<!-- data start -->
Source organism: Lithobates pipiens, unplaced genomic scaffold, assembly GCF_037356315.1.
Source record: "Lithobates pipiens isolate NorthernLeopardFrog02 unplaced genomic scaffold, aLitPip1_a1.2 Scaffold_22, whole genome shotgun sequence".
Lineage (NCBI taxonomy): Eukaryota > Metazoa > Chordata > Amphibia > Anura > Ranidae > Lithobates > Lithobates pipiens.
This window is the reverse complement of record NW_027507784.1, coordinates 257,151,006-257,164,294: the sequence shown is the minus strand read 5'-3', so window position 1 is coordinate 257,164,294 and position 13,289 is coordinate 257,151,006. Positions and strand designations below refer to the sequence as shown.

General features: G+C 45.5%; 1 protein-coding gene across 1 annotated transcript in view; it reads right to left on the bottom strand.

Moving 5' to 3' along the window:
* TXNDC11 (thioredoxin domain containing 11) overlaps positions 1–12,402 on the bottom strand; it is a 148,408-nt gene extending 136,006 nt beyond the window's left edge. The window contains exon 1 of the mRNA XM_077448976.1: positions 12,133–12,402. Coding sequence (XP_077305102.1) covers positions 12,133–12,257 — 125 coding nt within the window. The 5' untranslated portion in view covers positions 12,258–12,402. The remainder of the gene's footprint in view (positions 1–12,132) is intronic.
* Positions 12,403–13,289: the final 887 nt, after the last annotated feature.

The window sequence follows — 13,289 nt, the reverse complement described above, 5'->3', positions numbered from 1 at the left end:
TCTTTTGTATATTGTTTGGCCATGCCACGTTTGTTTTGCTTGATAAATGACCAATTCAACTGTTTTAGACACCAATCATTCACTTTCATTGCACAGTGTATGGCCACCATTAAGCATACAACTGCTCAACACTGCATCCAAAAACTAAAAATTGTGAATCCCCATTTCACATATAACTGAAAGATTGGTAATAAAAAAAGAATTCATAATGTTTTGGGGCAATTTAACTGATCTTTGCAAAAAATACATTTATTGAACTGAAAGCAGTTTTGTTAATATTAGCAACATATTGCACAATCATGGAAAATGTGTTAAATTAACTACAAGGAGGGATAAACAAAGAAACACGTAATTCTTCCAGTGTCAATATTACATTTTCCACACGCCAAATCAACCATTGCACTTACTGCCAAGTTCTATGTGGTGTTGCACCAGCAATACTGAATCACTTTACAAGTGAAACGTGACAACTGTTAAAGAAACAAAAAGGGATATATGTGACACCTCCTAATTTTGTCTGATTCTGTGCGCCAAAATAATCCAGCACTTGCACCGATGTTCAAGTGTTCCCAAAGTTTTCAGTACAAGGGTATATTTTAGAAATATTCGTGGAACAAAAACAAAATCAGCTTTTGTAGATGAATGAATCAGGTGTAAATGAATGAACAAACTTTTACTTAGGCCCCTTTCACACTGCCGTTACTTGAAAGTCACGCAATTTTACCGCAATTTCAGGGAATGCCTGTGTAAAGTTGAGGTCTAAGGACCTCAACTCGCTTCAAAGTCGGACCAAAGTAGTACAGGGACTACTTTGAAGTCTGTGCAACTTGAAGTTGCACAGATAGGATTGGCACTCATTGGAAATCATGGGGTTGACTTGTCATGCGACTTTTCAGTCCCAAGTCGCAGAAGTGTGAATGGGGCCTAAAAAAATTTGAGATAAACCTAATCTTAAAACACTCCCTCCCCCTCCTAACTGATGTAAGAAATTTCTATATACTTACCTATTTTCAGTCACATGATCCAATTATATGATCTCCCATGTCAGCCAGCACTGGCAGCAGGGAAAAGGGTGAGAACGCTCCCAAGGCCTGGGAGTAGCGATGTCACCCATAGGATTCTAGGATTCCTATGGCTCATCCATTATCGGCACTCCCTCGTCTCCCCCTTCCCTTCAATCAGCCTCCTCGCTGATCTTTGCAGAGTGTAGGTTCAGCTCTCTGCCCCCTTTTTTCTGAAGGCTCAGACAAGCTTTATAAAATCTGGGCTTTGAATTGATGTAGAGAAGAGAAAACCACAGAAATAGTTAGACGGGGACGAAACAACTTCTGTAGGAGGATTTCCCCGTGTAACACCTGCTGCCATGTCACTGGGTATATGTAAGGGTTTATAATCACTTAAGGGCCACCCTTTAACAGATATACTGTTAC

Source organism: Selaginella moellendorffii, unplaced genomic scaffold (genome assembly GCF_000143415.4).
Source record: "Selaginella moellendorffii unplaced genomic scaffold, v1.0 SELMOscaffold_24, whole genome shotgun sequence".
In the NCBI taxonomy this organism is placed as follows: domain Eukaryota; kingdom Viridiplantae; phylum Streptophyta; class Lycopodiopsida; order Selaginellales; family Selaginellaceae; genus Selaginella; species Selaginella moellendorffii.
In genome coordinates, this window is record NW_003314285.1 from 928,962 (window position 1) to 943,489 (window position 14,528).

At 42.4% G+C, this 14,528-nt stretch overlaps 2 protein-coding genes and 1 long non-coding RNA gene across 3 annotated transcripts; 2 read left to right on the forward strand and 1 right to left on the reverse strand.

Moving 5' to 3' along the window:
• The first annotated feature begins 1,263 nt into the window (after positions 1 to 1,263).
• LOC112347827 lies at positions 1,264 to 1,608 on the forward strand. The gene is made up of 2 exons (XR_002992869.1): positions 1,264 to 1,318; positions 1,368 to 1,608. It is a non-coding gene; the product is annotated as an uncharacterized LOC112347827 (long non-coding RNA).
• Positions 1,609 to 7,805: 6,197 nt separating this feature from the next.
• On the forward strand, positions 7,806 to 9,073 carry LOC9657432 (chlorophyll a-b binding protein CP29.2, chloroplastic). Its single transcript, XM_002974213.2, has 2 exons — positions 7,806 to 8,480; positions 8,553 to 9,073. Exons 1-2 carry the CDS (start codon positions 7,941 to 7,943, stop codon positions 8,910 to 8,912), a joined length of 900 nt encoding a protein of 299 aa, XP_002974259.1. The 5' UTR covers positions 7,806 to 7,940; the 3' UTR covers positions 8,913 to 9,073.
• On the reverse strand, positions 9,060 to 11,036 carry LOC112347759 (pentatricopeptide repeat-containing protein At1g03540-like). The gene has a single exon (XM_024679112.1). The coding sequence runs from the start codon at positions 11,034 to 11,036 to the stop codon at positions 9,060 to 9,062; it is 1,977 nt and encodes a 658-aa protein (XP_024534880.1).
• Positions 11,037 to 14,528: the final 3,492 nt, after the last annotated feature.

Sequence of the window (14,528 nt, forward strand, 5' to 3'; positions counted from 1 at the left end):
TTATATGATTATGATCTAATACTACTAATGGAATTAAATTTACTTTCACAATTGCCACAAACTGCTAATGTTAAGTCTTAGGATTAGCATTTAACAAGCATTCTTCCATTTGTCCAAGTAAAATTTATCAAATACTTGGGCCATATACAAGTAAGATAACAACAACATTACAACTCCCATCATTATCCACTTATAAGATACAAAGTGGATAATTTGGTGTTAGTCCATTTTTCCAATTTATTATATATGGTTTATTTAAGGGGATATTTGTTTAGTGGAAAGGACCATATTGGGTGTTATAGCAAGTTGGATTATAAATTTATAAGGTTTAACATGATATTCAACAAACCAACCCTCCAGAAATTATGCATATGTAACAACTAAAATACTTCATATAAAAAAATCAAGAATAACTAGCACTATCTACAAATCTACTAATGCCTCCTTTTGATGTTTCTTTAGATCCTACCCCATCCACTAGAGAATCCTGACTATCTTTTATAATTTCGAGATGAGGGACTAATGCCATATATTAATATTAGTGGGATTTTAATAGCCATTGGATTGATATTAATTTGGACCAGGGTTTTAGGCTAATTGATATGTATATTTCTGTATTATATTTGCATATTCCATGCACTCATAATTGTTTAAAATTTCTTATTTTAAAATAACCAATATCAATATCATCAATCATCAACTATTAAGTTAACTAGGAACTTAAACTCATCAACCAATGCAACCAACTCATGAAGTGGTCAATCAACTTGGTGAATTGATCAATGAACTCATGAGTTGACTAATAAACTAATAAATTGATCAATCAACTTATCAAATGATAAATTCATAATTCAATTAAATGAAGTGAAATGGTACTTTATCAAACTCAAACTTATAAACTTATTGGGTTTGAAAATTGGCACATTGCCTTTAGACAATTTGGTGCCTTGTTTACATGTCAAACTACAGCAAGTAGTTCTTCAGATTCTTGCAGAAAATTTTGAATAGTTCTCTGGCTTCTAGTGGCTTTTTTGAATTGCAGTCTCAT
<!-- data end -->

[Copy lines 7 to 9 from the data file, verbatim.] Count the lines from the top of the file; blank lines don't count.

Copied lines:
* TXNDC11 (thioredoxin domain containing 11) overlaps positions 1–12,402 on the bottom strand; it is a 148,408-nt gene extending 136,006 nt beyond the window's left edge. The window contains exon 1 of the mRNA XM_077448976.1: positions 12,133–12,402. Coding sequence (XP_077305102.1) covers positions 12,133–12,257 — 125 coding nt within the window. The 5' untranslated portion in view covers positions 12,258–12,402. The remainder of the gene's footprint in view (positions 1–12,132) is intronic.
* Positions 12,403–13,289: the final 887 nt, after the last annotated feature.

The window sequence follows — 13,289 nt, the reverse complement described above, 5'->3', positions numbered from 1 at the left end: